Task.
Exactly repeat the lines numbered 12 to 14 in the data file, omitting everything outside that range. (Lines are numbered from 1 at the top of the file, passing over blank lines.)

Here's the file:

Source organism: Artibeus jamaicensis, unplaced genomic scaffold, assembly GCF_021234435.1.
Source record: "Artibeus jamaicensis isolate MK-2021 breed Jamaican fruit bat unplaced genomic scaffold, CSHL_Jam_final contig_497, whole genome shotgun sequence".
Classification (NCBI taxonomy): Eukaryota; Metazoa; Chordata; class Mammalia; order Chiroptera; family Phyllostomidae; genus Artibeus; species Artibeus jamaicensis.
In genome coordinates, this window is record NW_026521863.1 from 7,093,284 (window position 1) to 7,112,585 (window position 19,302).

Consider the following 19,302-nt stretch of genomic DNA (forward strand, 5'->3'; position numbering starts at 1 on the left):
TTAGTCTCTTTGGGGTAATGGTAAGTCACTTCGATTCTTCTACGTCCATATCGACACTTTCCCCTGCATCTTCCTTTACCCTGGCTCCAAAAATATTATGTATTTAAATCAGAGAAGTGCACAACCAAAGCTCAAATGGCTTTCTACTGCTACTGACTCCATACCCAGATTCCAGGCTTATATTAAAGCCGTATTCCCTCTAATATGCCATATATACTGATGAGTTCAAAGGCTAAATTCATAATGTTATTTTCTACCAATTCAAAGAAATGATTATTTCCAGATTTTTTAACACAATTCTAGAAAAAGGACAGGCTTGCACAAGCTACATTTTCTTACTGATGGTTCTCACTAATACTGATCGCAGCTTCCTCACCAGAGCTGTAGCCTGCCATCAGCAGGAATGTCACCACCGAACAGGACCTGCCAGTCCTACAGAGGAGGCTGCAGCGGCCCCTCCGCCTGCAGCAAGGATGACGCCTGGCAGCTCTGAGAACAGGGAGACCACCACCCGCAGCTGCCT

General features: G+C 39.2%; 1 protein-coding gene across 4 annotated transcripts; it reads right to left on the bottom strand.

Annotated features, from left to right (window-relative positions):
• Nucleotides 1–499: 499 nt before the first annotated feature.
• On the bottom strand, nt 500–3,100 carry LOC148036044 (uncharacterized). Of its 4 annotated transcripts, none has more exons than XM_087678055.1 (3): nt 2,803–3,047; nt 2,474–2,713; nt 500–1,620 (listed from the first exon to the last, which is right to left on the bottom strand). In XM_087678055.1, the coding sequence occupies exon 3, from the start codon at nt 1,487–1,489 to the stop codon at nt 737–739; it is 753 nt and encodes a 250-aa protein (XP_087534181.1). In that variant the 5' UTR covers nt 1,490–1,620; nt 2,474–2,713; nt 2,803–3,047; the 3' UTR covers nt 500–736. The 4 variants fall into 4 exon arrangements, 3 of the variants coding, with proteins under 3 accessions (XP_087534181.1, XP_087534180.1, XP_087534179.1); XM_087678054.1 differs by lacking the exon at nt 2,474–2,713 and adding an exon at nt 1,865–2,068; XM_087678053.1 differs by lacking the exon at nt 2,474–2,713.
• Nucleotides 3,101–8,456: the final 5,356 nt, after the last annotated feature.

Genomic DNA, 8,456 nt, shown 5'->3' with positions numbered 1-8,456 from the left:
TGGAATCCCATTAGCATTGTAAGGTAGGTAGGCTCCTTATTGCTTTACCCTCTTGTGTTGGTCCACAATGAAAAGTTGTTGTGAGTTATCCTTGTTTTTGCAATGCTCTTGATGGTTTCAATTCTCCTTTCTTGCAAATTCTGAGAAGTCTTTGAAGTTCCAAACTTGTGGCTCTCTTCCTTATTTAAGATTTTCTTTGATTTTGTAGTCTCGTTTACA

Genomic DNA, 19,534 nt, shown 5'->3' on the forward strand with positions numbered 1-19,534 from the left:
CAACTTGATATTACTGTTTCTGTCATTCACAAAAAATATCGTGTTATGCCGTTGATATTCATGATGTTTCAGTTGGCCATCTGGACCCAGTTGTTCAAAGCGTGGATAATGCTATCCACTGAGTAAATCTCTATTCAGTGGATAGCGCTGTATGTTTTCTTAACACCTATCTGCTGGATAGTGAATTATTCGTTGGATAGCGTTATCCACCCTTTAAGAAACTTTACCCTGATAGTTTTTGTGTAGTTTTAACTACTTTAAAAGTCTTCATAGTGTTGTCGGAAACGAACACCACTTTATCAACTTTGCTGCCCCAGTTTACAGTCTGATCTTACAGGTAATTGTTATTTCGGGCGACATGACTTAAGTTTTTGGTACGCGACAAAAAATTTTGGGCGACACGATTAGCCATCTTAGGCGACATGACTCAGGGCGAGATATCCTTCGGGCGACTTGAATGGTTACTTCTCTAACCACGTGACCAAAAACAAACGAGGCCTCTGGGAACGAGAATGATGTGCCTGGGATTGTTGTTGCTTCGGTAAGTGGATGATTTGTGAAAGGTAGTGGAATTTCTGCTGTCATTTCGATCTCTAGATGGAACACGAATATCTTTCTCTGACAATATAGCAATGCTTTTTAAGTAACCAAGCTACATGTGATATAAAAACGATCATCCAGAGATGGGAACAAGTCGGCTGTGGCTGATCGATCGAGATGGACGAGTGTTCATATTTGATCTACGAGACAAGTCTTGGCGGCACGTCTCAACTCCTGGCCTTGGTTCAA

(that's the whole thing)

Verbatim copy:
Genomic DNA, 8,456 nt, shown 5'->3' with positions numbered 1-8,456 from the left:
TGGAATCCCATTAGCATTGTAAGGTAGGTAGGCTCCTTATTGCTTTACCCTCTTGTGTTGGTCCACAATGAAAAGTTGTTGTGAGTTATCCTTGTTTTTGCAATGCTCTTGATGGTTTCAATTCTCCTTTCTTGCAAATTCTGAGAAGTCTTTGAAGTTCCAAACTTGTGGCTCTCTTCCTTATTTAAGATTTTCTTTGATTTTGTAGTCTCGTTTACA

Genomic DNA, 19,534 nt, shown 5'->3' on the forward strand with positions numbered 1-19,534 from the left: